Spending time on risk assessment will actually buy time for your team to break risk management down into practical chunks that won’t be so overwhelming. It also enables you to bring in third-party contractors for assistance if needed.   

Once you and your team have completed risk analyses and designed mitigation plans, communicate the results across your organization. To respond well, everybody must be clear on the exact process for disaster management, including which members of the staff act as the lead for each response. Prioritize clarity, and your staff will be able to get on with their tasks confidently during the launch.

Look beyond liftoff.

Your planning doesn’t end with the launch itself. Don’t think of launching as the culmination of your work, but rather the catalyst that will set a lot of other things in motion.

Commit to applying a high level of business analytics skills to the process both leading up to and moving beyond the launch. Rather than simply guessing what direction your business will take, use business analytics processes to understand market data, past sales metrics, and other information to help establish the state of your company and industry.

One of the most important aspects of your planning is analysis interpretation—translating assessment data into consumable information for you and your team. This empowers you to plan actionable steps after your launch to ensure you’re making the most of the product.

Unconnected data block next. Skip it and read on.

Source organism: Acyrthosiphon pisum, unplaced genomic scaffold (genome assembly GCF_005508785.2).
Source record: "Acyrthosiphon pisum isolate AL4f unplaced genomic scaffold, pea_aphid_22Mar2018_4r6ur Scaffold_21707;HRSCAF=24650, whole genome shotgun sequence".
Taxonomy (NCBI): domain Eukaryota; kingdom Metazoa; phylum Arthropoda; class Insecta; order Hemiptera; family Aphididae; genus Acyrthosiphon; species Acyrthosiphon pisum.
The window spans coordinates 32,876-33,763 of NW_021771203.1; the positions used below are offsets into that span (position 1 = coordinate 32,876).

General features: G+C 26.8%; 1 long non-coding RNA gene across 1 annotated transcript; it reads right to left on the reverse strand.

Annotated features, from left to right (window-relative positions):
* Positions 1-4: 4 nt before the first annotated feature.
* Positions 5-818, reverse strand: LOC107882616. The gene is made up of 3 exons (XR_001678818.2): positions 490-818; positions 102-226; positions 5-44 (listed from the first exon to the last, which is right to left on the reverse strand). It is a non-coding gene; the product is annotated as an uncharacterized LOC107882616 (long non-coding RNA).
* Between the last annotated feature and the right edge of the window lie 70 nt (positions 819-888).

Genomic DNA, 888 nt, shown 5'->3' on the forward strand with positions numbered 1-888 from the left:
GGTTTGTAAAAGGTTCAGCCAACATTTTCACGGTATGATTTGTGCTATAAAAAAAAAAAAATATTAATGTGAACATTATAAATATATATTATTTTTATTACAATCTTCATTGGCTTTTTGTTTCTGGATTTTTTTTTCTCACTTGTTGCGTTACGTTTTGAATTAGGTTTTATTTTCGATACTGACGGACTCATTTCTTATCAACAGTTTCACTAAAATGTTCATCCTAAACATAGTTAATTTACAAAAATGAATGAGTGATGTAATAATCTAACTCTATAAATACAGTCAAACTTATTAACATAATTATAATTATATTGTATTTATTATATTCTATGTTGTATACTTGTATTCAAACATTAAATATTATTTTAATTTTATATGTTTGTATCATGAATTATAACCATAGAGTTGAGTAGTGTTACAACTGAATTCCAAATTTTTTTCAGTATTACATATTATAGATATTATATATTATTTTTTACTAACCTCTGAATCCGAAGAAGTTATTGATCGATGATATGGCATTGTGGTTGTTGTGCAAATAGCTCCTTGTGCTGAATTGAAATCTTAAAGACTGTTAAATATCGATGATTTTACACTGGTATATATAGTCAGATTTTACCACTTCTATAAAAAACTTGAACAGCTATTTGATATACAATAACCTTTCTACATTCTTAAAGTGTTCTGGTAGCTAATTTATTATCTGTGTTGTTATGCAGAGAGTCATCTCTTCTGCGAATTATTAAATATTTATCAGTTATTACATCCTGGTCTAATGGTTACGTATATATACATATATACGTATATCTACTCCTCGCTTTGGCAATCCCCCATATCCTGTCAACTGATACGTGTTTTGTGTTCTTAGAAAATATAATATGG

Keep learning.

You’ve gotten to the point of launching through the combined skills and knowledge of your team. To affect a seamless software launch, keep learning.

Your educational objectives here should include the following:

● Your Demographic

The world we live in is one of near-constant change. As such, your targets (and their priorities) will shift frequently. You and your team need to keep defining and checking in on who your demographics are and what they need from both your product and your launch.

● Your Diversity

Put together diverse teams to commit to learning. Task them with performing outreach, speaking to others in the industry as well as consumers, and even engaging on social media for insights.

● Your Lessons Learned

No product or service launch will ever be successful without tracking results. Each organization is going to have a different set of key performance indicators (KPIs), which should be measured as the product or service is purchased or used. But there will also be lessons to learn besides these, such as how to form stronger development teams or create more effective marketing materials. Track and audit as many of these results as you can so your next launch is even more successful.

Conclusion

Your new product or service is a labor of dedication and deserves a successful launch. Taking time to plan helps you to make certain all key tasks and goals are met. A commitment to learning also keeps your staff informed and involved in product life after launch.

It’s not always nice to think about, but a proactive approach to disaster means that you can handle problems that arise during and after your product launch with a clear and positive attitude.